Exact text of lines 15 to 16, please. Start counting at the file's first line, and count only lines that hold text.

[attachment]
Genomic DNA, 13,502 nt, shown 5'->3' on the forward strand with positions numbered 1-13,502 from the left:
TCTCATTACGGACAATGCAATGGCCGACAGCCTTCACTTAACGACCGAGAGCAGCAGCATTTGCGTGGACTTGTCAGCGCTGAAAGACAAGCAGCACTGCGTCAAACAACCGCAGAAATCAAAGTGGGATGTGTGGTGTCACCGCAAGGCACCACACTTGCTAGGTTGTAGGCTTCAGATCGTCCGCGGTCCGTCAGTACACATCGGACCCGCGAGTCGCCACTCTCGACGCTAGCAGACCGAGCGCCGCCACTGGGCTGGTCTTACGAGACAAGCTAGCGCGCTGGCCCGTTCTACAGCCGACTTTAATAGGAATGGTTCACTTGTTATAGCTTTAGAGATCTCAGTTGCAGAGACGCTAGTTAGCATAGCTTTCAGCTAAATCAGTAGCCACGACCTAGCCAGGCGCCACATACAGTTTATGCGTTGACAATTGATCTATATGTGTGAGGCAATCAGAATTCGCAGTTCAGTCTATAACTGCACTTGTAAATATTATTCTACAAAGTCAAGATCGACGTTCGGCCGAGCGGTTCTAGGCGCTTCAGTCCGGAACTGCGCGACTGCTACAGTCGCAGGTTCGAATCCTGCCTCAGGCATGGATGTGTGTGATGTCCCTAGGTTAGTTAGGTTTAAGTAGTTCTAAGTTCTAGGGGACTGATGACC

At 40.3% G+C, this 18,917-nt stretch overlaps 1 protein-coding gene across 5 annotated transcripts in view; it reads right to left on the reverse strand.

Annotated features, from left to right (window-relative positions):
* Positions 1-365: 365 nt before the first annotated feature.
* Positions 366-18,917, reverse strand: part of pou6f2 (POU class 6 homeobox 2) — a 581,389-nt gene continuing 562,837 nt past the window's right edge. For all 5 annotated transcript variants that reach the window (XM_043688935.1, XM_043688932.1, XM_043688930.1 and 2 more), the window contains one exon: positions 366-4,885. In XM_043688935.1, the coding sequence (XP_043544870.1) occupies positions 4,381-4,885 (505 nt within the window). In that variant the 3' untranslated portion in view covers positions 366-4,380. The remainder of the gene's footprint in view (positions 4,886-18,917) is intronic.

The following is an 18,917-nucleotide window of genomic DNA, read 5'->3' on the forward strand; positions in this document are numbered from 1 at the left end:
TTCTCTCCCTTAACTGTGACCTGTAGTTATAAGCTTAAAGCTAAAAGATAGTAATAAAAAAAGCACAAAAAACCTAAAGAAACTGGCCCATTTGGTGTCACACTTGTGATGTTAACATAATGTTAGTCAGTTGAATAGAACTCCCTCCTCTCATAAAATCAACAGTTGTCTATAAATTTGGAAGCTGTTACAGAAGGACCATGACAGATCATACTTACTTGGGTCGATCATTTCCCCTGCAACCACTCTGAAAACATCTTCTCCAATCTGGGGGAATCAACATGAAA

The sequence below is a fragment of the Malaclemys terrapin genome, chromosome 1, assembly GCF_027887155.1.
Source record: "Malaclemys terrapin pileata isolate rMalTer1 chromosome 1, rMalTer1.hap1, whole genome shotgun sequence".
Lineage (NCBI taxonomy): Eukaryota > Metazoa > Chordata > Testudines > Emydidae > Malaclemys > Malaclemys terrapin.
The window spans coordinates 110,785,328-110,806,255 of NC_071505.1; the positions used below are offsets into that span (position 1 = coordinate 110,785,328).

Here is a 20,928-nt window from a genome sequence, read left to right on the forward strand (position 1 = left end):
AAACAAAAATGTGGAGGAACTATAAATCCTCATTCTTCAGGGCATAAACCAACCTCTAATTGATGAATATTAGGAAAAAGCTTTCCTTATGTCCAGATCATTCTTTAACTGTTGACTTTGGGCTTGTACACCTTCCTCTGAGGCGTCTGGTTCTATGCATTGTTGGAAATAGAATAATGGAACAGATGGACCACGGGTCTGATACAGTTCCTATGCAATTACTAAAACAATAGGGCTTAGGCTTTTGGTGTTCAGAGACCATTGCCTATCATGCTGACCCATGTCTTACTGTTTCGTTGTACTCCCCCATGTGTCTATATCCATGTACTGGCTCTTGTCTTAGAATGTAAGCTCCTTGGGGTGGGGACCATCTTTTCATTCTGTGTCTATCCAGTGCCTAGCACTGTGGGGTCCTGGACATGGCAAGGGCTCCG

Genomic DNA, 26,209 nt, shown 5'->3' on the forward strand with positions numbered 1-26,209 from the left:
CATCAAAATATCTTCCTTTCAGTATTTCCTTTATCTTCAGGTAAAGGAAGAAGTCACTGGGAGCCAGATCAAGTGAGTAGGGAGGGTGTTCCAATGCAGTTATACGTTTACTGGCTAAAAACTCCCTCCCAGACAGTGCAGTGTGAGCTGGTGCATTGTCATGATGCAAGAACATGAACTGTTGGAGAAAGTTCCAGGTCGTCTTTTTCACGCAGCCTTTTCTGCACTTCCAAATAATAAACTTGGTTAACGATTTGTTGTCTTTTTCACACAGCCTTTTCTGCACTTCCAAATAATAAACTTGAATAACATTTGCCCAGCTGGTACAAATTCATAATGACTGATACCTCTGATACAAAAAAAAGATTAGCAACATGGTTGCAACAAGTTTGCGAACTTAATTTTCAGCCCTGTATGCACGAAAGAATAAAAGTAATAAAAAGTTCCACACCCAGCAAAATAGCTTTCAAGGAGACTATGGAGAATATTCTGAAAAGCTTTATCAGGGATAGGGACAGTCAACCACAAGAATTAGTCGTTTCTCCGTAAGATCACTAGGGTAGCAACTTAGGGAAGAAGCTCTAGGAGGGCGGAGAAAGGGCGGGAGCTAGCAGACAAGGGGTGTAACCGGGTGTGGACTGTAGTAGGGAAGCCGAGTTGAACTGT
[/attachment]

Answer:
Genomic DNA, 26,209 nt, shown 5'->3' on the forward strand with positions numbered 1-26,209 from the left:
CATCAAAATATCTTCCTTTCAGTATTTCCTTTATCTTCAGGTAAAGGAAGAAGTCACTGGGAGCCAGATCAAGTGAGTAGGGAGGGTGTTCCAATGCAGTTATACGTTTACTGGCTAAAAACTCCCTCCCAGACAGTGCAGTGTGAGCTGGTGCATTGTCATGATGCAAGAACATGAACTGTTGGAGAAAGTTCCAGGTCGTCTTTTTCACGCAGCCTTTTCTGCACTTCCAAATAATAAACTTGGTTAACGATTTGTTGTCTTTTTCACACAGCCTTTTCTGCACTTCCAAATAATAAACTTGAATAACATTTGCCCAGCTGGTACAAATTCATAATGACTGATACCTCTGATACAAAAAAAAGATTAGCAACATGGTTGCAACAAGTTTGCGAACTTAATTTTCAGCCCTGTATGCACGAAAGAATAAAAGTAATAAAAAGTTCCACACCCAGCAAAATAGCTTTCAAGGAGACTATGGAGAATATTCTGAAAAGCTTTATCAGGGATAGGGACAGTCAACCACAAGAATTAGTCGTTTCTCCGTAAGATCACTAGGGTAGCAACTTAGGGAAGAAGCTCTAGGAGGGCGGAGAAAGGGCGGGAGCTAGCAGACAAGGGGTGTAACCGGGTGTGGACTGTAGTAGGGAAGCCGAGTTGAACTGT